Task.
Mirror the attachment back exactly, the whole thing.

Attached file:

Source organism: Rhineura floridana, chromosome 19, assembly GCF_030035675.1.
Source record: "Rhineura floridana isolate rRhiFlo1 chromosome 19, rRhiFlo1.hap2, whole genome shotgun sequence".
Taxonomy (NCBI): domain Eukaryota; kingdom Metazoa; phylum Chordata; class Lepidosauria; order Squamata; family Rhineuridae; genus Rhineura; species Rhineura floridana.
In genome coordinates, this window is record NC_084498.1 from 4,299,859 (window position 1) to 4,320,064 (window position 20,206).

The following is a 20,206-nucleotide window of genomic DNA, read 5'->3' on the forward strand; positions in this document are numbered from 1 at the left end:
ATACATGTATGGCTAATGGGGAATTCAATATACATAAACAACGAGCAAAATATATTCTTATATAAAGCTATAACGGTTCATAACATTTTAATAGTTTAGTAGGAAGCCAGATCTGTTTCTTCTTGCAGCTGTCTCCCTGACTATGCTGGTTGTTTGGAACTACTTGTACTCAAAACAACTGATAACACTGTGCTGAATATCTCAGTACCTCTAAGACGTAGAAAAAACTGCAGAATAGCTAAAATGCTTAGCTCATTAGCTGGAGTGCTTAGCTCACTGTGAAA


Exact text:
Source organism: Rhineura floridana, chromosome 19, assembly GCF_030035675.1.
Source record: "Rhineura floridana isolate rRhiFlo1 chromosome 19, rRhiFlo1.hap2, whole genome shotgun sequence".
Taxonomy (NCBI): domain Eukaryota; kingdom Metazoa; phylum Chordata; class Lepidosauria; order Squamata; family Rhineuridae; genus Rhineura; species Rhineura floridana.
In genome coordinates, this window is record NC_084498.1 from 4,299,859 (window position 1) to 4,320,064 (window position 20,206).

The following is a 20,206-nucleotide window of genomic DNA, read 5'->3' on the forward strand; positions in this document are numbered from 1 at the left end:
ATACATGTATGGCTAATGGGGAATTCAATATACATAAACAACGAGCAAAATATATTCTTATATAAAGCTATAACGGTTCATAACATTTTAATAGTTTAGTAGGAAGCCAGATCTGTTTCTTCTTGCAGCTGTCTCCCTGACTATGCTGGTTGTTTGGAACTACTTGTACTCAAAACAACTGATAACACTGTGCTGAATATCTCAGTACCTCTAAGACGTAGAAAAAACTGCAGAATAGCTAAAATGCTTAGCTCATTAGCTGGAGTGCTTAGCTCACTGTGAAA